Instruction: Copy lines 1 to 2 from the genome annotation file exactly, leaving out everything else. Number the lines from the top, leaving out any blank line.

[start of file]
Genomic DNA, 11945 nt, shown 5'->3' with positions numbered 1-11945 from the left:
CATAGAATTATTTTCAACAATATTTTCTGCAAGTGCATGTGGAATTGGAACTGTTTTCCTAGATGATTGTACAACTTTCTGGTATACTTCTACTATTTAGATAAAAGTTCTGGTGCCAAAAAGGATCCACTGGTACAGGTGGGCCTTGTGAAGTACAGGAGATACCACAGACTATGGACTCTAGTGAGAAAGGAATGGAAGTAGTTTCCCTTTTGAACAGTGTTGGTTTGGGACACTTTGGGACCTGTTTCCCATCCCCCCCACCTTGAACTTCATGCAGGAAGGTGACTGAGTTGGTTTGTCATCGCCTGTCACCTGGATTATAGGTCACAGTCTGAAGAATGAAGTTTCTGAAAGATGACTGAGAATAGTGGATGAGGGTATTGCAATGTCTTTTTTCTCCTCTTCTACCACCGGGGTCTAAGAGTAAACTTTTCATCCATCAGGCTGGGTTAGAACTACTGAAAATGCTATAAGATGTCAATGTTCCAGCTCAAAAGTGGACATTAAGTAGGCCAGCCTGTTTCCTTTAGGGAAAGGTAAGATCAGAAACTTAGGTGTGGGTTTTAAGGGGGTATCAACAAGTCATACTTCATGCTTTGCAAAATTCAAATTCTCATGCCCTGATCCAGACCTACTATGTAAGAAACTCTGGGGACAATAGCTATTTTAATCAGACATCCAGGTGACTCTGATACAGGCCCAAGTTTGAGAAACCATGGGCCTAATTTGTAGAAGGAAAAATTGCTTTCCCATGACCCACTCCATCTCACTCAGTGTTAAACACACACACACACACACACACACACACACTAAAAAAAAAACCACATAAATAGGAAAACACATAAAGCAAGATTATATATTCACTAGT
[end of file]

Genomic DNA, 11945 nt, shown 5'->3' with positions numbered 1-11945 from the left:
CATAGAATTATTTTCAACAATATTTTCTGCAAGTGCATGTGGAATTGGAACTGTTTTCCTAGATGATTGTACAACTTTCTGGTATACTTCTACTATTTAGATAAAAGTTCTGGTGCCAAAAAGGATCCACTGGTACAGGTGGGCCTTGTGAAGTACAGGAGATACCACAGACTATGGACTCTAGTGAGAAAGGAATGGAAGTAGTTTCCCTTTTGAACAGTGTTGGTTTGGGACACTTTGGGACCTGTTTCCCATCCCCCCCACCTTGAACTTCATGCAGGAAGGTGACTGAGTTGGTTTGTCATCGCCTGTCACCTGGATTATAGGTCACAGTCTGAAGAATGAAGTTTCTGAAAGATGACTGAGAATAGTGGATGAGGGTATTGCAATGTCTTTTTTCTCCTCTTCTACCACCGGGGTCTAAGAGTAAACTTTTCATCCATCAGGCTGGGTTAGAACTACTGAAAATGCTATAAGATGTCAATGTTCCAGCTCAAAAGTGGACATTAAGTAGGCCAGCCTGTTTCCTTTAGGGAAAGGTAAGATCAGAAACTTAGGTGTGGGTTTTAAGGGGGTATCAACAAGTCATACTTCATGCTTTGCAAAATTCAAATTCTCATGCCCTGATCCAGACCTACTATGTAAGAAACTCTGGGGACAATAGCTATTTTAATCAGACATCCAGGTGACTCTGATACAGGCCCAAGTTTGAGAAACCATGGGCCTAATTTGTAGAAGGAAAAATTGCTTTCCCATGACCCACTCCATCTCACTCAGTGTTAAACACACACACACACACACACACACACACACTAAAAAAAAAACCACATAAATAGGAAAACACATAAAGCAAGATTATATATTCACTAGT